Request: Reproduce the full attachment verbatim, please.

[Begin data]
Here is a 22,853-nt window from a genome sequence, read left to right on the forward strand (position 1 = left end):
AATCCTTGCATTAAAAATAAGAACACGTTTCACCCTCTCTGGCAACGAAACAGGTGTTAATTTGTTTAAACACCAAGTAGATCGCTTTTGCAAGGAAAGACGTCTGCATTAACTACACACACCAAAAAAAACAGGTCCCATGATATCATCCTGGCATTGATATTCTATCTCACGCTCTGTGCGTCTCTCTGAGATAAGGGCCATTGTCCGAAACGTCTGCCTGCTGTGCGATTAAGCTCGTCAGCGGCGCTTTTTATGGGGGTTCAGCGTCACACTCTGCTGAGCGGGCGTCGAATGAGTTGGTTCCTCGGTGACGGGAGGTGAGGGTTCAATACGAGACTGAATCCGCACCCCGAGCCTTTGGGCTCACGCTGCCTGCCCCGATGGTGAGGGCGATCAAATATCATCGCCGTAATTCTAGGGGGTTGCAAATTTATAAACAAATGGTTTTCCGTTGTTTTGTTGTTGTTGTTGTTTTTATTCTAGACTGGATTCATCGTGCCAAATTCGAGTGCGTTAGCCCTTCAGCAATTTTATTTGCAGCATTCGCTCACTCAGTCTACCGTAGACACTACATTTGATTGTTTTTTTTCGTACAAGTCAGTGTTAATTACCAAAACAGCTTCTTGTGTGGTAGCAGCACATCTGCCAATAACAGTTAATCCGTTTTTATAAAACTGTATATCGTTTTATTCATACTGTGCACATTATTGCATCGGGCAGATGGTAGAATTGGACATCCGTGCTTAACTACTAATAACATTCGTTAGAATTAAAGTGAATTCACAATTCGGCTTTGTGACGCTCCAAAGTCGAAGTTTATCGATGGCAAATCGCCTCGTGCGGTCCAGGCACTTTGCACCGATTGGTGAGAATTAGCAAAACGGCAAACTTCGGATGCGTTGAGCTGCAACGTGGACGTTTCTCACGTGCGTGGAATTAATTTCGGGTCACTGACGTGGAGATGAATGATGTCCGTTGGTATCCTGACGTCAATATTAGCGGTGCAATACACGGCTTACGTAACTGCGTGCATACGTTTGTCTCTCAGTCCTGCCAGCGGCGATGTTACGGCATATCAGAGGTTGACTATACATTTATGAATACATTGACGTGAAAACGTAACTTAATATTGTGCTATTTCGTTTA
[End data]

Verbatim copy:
Here is a 22,853-nt window from a genome sequence, read left to right on the forward strand (position 1 = left end):
AATCCTTGCATTAAAAATAAGAACACGTTTCACCCTCTCTGGCAACGAAACAGGTGTTAATTTGTTTAAACACCAAGTAGATCGCTTTTGCAAGGAAAGACGTCTGCATTAACTACACACACCAAAAAAAACAGGTCCCATGATATCATCCTGGCATTGATATTCTATCTCACGCTCTGTGCGTCTCTCTGAGATAAGGGCCATTGTCCGAAACGTCTGCCTGCTGTGCGATTAAGCTCGTCAGCGGCGCTTTTTATGGGGGTTCAGCGTCACACTCTGCTGAGCGGGCGTCGAATGAGTTGGTTCCTCGGTGACGGGAGGTGAGGGTTCAATACGAGACTGAATCCGCACCCCGAGCCTTTGGGCTCACGCTGCCTGCCCCGATGGTGAGGGCGATCAAATATCATCGCCGTAATTCTAGGGGGTTGCAAATTTATAAACAAATGGTTTTCCGTTGTTTTGTTGTTGTTGTTGTTTTTATTCTAGACTGGATTCATCGTGCCAAATTCGAGTGCGTTAGCCCTTCAGCAATTTTATTTGCAGCATTCGCTCACTCAGTCTACCGTAGACACTACATTTGATTGTTTTTTTTCGTACAAGTCAGTGTTAATTACCAAAACAGCTTCTTGTGTGGTAGCAGCACATCTGCCAATAACAGTTAATCCGTTTTTATAAAACTGTATATCGTTTTATTCATACTGTGCACATTATTGCATCGGGCAGATGGTAGAATTGGACATCCGTGCTTAACTACTAATAACATTCGTTAGAATTAAAGTGAATTCACAATTCGGCTTTGTGACGCTCCAAAGTCGAAGTTTATCGATGGCAAATCGCCTCGTGCGGTCCAGGCACTTTGCACCGATTGGTGAGAATTAGCAAAACGGCAAACTTCGGATGCGTTGAGCTGCAACGTGGACGTTTCTCACGTGCGTGGAATTAATTTCGGGTCACTGACGTGGAGATGAATGATGTCCGTTGGTATCCTGACGTCAATATTAGCGGTGCAATACACGGCTTACGTAACTGCGTGCATACGTTTGTCTCTCAGTCCTGCCAGCGGCGATGTTACGGCATATCAGAGGTTGACTATACATTTATGAATACATTGACGTGAAAACGTAACTTAATATTGTGCTATTTCGTTTA